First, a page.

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Canada shouldn’t use teenage Saudi refugee as a ‘political football’: ex-ambassador

Global News logo Global News 2019-01-12 Rahul Kalvapalle
a person standing in front of a building: REFILE - CORRECTING GRAMMAR & TYPO (L-R) Saba Abbas, general counsellor of COSTI refugee service agency, Rahaf Mohammed al-Qunun  and Canadian Minister of Foreign Affairs Chrystia Freeland, are seen at Toronto Pearson International Airport in Toronto, Ontario, Canada January 12, 2019.  REUTERS/Carlos Osorio REFILE - CORRECTING GRAMMAR & TYPO (L-R) Saba Abbas, general counsellor of COSTI refugee service agency, Rahaf Mohammed al-Qunun and Canadian Minister of Foreign Affairs Chrystia Freeland, are seen at Toronto Pearson International Airport in Toronto, Ontario, Canada January 12, 2019. REUTERS/Carlos Osorio

Canada did the right thing by granting asylum to Saudi woman Rahaf Mohammed Al-Qunun but should take steps to ensure that the case doesn't cause irreversible damage to relations with Saudi Arabia, says Canada's former ambassador to Riyadh.

Dennis Horak has first-hand knowledge of the two countries' testy relationship, having been expelled from Saudi Arabia in August in the wake of Canada's criticism of the kingdom's detention of women's rights activists.

That relationship faces renewed challenges following Canada's decision to grant asylum to Al-Qunun, the daughter of a Saudi governor, who fled Saudi Arabia and accused her father and other male relatives of abuse.

The 18-year-old arrived in Toronto on Saturday after resisting her family's attempts to have her returned to Saudi Arabia from Bangkok, where she barricaded herself in an airport hotel room and launched a Twitter campaign to plead for asylum.

READ MORE: 'A very brave new Canadian'  Saudi woman who fled family arrives in Toronto

"I think [granting her asylum] was the right thing to do but it's going to have an impact in Saudi Arabia in terms of their views towards Canada. They'll see this as yet another example of our 'interference' in their internal affairs," Horak told Global News.

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"If we make her a political football to use this case to bash the Saudis to make our point on Saudi human rights, I think that would exacerbate the situation even further. And it wouldn't do her any good either."

WATCH: Saudi teen fleeing abusive family arrives in Canada, welcomed by Chrystia Freeland

Horak said that while it's inevitable that the Al-Qunun case will worsen tensions in the short term, Canada could mitigate the damage by maintaining an open line of communication with Saudi Arabia.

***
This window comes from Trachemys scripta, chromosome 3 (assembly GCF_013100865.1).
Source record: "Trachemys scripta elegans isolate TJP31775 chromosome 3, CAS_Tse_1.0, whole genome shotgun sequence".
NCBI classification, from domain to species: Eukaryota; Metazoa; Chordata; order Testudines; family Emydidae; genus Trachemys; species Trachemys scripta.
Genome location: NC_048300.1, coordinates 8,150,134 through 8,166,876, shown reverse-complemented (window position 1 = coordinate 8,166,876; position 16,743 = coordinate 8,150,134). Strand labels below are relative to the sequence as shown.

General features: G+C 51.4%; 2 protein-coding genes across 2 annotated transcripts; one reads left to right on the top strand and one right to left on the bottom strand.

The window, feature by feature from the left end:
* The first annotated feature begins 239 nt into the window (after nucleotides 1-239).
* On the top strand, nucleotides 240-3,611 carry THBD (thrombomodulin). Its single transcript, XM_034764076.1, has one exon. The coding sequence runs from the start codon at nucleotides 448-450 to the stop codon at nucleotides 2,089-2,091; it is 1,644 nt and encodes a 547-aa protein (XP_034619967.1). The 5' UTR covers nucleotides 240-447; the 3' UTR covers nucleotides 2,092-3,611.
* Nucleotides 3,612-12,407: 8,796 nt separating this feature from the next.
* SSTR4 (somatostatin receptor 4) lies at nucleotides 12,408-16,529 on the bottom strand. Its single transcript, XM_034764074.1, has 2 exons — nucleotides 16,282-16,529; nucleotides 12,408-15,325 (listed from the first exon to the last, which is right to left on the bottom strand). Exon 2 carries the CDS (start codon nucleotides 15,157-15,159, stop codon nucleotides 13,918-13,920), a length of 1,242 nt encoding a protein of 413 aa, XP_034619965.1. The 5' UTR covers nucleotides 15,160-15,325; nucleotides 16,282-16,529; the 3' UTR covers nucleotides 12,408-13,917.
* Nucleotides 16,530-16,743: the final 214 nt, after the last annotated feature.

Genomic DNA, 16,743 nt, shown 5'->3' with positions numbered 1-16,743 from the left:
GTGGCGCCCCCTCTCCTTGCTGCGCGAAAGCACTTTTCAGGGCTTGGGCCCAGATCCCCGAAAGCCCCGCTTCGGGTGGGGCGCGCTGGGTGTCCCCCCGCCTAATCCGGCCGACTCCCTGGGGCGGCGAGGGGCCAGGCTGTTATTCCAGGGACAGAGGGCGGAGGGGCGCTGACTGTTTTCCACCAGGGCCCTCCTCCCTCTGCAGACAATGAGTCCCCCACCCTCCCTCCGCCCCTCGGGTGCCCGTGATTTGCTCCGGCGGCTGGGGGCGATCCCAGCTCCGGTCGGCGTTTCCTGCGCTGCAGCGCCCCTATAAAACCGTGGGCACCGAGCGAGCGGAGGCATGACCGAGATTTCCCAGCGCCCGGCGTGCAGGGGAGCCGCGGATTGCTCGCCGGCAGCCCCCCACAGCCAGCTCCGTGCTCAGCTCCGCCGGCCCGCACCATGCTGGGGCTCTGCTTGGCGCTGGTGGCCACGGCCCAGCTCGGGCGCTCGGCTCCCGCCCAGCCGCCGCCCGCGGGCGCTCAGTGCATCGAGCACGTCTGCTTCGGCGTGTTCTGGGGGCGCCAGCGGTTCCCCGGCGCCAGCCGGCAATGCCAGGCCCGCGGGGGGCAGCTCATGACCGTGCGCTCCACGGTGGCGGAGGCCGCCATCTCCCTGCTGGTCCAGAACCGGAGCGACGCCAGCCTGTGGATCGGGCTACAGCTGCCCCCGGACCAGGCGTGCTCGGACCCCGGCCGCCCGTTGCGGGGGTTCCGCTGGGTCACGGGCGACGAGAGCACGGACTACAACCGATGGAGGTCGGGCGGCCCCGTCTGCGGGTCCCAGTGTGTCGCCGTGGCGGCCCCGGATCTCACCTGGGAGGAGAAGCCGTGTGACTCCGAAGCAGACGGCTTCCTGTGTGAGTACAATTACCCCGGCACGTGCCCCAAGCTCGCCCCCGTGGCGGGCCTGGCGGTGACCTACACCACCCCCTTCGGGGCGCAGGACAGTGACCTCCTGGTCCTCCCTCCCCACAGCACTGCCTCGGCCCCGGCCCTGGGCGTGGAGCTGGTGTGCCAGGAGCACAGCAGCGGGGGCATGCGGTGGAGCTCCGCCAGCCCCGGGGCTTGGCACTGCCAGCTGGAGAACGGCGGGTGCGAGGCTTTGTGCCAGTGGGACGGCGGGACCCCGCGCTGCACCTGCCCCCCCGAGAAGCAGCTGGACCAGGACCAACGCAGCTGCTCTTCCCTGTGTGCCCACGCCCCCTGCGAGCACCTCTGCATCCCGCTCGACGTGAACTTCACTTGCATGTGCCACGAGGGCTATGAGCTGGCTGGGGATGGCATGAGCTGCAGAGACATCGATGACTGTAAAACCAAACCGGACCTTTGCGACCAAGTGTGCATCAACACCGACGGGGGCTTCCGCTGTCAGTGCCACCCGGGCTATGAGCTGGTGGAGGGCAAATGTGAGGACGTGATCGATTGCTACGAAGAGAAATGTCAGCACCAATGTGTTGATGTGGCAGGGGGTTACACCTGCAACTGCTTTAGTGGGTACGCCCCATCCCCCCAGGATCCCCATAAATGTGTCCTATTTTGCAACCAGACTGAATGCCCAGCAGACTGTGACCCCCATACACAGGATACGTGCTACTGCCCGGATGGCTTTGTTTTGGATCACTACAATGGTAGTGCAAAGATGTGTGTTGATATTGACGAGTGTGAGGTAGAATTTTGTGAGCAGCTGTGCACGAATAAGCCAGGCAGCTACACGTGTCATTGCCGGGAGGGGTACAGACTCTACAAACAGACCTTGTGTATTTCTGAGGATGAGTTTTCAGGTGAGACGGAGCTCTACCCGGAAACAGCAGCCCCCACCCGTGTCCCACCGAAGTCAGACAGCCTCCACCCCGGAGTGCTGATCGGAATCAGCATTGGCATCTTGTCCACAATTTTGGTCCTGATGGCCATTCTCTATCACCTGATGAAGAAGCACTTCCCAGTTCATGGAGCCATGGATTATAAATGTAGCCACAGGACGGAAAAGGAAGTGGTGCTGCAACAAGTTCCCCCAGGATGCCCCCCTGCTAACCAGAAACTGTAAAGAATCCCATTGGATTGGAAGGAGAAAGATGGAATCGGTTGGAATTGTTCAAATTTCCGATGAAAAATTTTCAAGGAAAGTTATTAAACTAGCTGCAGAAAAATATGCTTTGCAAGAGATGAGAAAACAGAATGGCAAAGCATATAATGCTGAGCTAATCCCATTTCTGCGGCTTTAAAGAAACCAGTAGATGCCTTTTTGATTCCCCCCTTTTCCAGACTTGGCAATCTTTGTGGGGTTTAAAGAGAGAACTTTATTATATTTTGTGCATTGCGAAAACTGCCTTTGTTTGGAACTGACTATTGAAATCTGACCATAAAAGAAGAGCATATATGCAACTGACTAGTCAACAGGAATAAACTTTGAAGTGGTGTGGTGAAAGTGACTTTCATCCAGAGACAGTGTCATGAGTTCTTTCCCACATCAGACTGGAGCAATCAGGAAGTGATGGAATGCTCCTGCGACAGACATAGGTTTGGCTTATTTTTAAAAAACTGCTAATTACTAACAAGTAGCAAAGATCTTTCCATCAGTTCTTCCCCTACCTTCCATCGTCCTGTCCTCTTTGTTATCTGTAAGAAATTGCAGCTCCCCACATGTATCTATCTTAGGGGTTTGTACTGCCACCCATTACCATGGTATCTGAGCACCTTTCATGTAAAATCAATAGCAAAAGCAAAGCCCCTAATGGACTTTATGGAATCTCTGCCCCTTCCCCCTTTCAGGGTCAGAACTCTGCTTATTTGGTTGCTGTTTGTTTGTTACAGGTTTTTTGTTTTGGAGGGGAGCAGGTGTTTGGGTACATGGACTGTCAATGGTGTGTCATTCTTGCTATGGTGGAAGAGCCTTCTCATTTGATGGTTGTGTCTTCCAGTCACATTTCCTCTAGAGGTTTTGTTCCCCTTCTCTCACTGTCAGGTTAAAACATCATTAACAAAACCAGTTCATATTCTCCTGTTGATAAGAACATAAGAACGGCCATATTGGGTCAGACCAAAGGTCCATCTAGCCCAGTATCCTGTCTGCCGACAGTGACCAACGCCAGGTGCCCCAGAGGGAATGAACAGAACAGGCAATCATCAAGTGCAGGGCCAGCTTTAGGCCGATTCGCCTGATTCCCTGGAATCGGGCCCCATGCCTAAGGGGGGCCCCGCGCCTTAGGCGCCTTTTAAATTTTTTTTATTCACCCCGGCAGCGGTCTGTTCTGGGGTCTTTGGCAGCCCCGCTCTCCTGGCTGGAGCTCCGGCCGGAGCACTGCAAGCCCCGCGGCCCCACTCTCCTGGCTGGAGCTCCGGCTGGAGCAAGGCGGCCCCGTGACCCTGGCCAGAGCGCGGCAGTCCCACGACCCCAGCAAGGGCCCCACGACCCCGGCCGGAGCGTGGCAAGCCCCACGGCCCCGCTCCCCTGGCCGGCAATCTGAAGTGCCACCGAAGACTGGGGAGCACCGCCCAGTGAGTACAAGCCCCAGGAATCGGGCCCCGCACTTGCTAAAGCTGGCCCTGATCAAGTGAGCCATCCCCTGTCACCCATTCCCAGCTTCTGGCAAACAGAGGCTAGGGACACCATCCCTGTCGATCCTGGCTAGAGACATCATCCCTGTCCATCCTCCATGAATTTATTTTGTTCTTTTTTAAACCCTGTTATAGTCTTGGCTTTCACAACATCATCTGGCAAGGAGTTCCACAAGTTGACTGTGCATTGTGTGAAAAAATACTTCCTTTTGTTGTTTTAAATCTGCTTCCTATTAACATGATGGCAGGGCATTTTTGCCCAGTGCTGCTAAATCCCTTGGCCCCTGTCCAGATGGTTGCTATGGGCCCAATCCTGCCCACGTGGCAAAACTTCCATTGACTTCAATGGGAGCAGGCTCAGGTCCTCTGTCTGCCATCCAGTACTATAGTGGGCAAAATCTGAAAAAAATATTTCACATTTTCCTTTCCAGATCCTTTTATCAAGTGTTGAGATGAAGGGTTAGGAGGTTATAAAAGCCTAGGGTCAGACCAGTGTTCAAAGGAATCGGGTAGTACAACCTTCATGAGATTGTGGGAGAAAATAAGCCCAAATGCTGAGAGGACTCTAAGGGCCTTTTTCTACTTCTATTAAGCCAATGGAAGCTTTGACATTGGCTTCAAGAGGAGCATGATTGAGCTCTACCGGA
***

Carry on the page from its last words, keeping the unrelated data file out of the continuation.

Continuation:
"I think at this point, it's time to let her settle in and then work and talk with the Saudis and explain to them why we did what we did, and perhaps that can mitigate some of the damage that may occur," said Horak.

WATCH: Saudi teen fleeing family granted asylum in Canada

The case has also sparked concerns about possible Saudi retaliation against the 20,000 Canadians who live in the Arab world's richest country.

Last month, two Canadian men were arrested in China amid tensions between Ottawa and Beijing over the arrest of Huawei CFO Meng Wanzhou in Vancouver.

Michael Kovrig and Michael Spavor remain in Chinese custody after being arrested on suspicion of spying and endangering national security.

READ MORE: Chinese ambassador pens op-ed on Canadian detainees, slams 'Western egotism and white supremacy'

Horak said it's unlikely that Saudi Arabia would resort to similar tactics, although he stated that Canadian expats in the kingdom might encounter other difficulties.

"In my view, a lot of the Canadians that are there are doing valuable work, so I don't think I would see them being arrested for example as we've seen in China," he said.

"They may encounter — and I think some have already since the summertime — difficulty with things like visa renewals or contract renewals... or if they're looking for new jobs with other companies, Canadians may not be the preferred citizenship for prospective employers.

"But I wouldn't be overly concerned about arrests and things."

WATCH: Ottawa delegation in China as two Canadians remain detained

Horak said it's vital that diplomatic relations don't become strained to the point that Canada and Saudi Arabia shutter their embassies in each other's territories.

"That would certainly not be in Canada's interests and I don't think that'll happen," he said, although he cautioned that "overreaction cannot be ruled out" on the part of the Saudis.

"It's important that Canada be there, it's important that Canada have an embassy there to offer protections, normal consular services and consular protections that are best delivered when there's an embassy on the ground," he said.

Concerns of diplomatic tensions aside, Horak credited Al-Qunun's case for shining a spotlight on Saudi Arabia's guardianship laws which curtail women's freedom.

"When I was there, Saudi women talked to me a lot about the guardianship laws. The West was talking all about driving and they said, 'no that's fine, I'm driving, that's fine' but the real issue for them is the guardianship laws," he said.

It's possible that Al-Qunun's case will spur a renewed examination of guardianship laws, Horak said, although he warned it could also spark a conservative backlash, with families further tightening restrictions on daughters.

As far as Al-Qunun's future goes, Horak said it's important to let her take her time to settle into Canadian life rather than force her to become a mouthpiece against Saudi human rights abuses.

"I think she needs to have time to settle in and if she decides down the road that she wants to be an activist and be very vocal on this, that's great," he said.

"But that should be up to her and not something that we push her into."

— With files from Grant MacDonald

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